Kimberly Parsley 13:29
I think having children any, in any, any way, is an act of love and an act of hope. And I feel like that is an act of resistance right now, just to bring that love and hope into the world. So did you Did you face any barriers because of the disabilities in terms of adopting a child from China?
Dr. Kara Ayers 13:50
We were relatively fortunate and that I think not. I mean, now, this is a situation where I will say, you know, luck may come in, because I don't think that I don't think that it's like I prepared myself well enough that I just averted all the questions. Although I, I did try to do like a ton of research and ask questions. And I had a lot of friends who one parent of the couple had a disability. And so I tried to garner information about okay, what questions did you face so that, and I knew we were going to have kind of double that issue, and our agency was not aware of another couple where both parents were in wheelchairs that China had approved for adoption. But what we did try to do was to really make the case that we understood his disability really well, because we were like him in many ways. And, and I think that worked out to our favor. So I mean, our largest barriers were probably in traveling to China. And you know, we took my in-laws with us, and because we knew that we could face, you know, accessibility barriers like we'd never seen before. And we would still have to do whatever it was to make sure we, we, we got all the paperwork done all across China to get him adopted. So we knew we couldn't be like, well, we can't, you know, at one point, there was a building that we needed to sign papers on the fifth floor, and there was no elevator. And you know, whereas in the United States, we could kind of, say, you have to bring it down to us, or I don't know, we felt like we had, the minute you leave US soil as a disabled person, I definitely feel as though I leave a lot behind.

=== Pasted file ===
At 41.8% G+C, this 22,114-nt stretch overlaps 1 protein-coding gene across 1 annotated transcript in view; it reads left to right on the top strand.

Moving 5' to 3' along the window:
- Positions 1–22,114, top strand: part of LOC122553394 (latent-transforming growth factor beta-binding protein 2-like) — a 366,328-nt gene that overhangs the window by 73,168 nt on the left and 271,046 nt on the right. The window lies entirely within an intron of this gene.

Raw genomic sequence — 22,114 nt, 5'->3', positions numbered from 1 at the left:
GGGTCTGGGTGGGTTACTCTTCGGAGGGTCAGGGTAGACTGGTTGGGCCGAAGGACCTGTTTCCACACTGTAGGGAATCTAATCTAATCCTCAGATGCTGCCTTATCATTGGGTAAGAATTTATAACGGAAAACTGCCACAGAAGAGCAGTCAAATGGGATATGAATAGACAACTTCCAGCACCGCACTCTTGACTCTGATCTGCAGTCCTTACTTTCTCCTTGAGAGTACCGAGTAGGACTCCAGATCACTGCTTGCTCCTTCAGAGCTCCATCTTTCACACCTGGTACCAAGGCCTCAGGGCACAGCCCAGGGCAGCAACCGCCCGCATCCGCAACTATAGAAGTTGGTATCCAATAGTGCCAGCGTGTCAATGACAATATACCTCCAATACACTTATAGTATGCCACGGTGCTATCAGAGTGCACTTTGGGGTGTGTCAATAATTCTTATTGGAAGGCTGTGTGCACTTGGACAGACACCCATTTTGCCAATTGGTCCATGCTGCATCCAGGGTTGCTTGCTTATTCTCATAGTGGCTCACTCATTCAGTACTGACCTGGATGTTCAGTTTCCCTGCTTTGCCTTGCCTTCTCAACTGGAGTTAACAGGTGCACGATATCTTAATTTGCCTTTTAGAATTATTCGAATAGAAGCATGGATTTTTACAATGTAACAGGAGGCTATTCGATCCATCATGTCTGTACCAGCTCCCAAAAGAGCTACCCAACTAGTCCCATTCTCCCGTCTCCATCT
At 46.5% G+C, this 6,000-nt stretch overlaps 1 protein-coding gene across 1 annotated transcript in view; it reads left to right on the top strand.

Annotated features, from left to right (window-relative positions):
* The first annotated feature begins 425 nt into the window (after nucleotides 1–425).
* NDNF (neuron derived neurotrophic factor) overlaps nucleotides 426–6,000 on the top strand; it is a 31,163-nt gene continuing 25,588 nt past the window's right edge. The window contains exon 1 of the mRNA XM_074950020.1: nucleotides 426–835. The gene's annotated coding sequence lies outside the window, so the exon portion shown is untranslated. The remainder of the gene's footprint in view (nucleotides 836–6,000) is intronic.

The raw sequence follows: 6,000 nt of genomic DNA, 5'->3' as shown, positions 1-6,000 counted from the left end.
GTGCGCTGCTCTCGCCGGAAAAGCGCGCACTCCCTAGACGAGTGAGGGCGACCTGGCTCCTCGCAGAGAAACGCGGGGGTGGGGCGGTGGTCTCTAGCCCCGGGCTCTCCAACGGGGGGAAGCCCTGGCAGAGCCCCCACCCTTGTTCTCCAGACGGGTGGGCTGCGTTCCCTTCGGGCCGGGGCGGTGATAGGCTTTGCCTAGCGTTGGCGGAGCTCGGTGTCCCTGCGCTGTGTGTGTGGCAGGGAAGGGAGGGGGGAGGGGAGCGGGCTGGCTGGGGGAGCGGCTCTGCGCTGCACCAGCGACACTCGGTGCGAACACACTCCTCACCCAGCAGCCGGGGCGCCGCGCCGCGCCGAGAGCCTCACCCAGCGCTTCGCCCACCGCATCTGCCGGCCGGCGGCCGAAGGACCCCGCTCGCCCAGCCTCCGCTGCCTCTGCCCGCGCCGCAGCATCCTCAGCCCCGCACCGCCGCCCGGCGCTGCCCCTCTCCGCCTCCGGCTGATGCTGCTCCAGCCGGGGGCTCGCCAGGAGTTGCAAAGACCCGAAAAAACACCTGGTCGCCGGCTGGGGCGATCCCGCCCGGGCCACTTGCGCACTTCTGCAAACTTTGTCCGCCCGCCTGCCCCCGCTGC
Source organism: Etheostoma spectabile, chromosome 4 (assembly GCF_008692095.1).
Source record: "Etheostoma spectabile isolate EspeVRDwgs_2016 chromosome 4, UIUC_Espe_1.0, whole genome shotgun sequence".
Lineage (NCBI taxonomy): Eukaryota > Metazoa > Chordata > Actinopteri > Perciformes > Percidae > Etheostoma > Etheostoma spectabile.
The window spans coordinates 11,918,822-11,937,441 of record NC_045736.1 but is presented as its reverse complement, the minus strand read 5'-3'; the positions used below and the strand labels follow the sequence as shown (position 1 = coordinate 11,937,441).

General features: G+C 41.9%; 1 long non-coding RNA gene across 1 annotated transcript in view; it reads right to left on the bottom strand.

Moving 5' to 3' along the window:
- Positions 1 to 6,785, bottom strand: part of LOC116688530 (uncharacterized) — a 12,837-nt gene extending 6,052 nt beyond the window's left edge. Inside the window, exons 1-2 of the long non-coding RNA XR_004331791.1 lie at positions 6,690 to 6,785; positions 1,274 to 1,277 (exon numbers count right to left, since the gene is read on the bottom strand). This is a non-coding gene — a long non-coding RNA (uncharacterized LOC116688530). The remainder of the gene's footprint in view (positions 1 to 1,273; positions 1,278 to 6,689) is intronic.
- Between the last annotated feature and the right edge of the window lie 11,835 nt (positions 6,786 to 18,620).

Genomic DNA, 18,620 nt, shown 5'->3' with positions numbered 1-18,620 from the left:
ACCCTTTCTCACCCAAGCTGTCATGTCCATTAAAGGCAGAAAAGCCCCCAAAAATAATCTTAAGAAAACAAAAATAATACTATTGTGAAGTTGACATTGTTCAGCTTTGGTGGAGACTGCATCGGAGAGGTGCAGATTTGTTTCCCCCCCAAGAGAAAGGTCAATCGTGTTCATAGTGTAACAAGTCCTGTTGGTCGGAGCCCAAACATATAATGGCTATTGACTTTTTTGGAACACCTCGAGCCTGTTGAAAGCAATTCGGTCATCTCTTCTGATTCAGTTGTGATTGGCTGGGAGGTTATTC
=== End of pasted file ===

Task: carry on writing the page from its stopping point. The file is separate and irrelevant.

Kimberly Parsley 15:18
Dr. Kara Ayers 15:20
And it's not perfect. Obviously, the ADA is not what I wish it was, but having nothing like that in a foreign country, the few times that I've traveled internationally, it's made me very nervous.
Kimberly Parsley 15:53
I've never tried. I've never traveled out of the country, but it Yeah, it would. It would make me nervous. I hate traveling. I told my husband, I don't want to go any further than the mailbox. That's as far as I'm going.
Dr. Kara Ayers 16:05
I've kind of gotten that way with COVID. Like I yeah, I definitely don't, as much as I used to.
Kimberly Parsley 16:13
Exactly, exactly. So wonderful. Are there any differences in terms of just parenting with your particular disability from the biological standpoint versus the adoption? I have a friend who adopted and she said, adoption is easy, because you haven't just given birth of the child.
Dr. Kara Ayers 16:34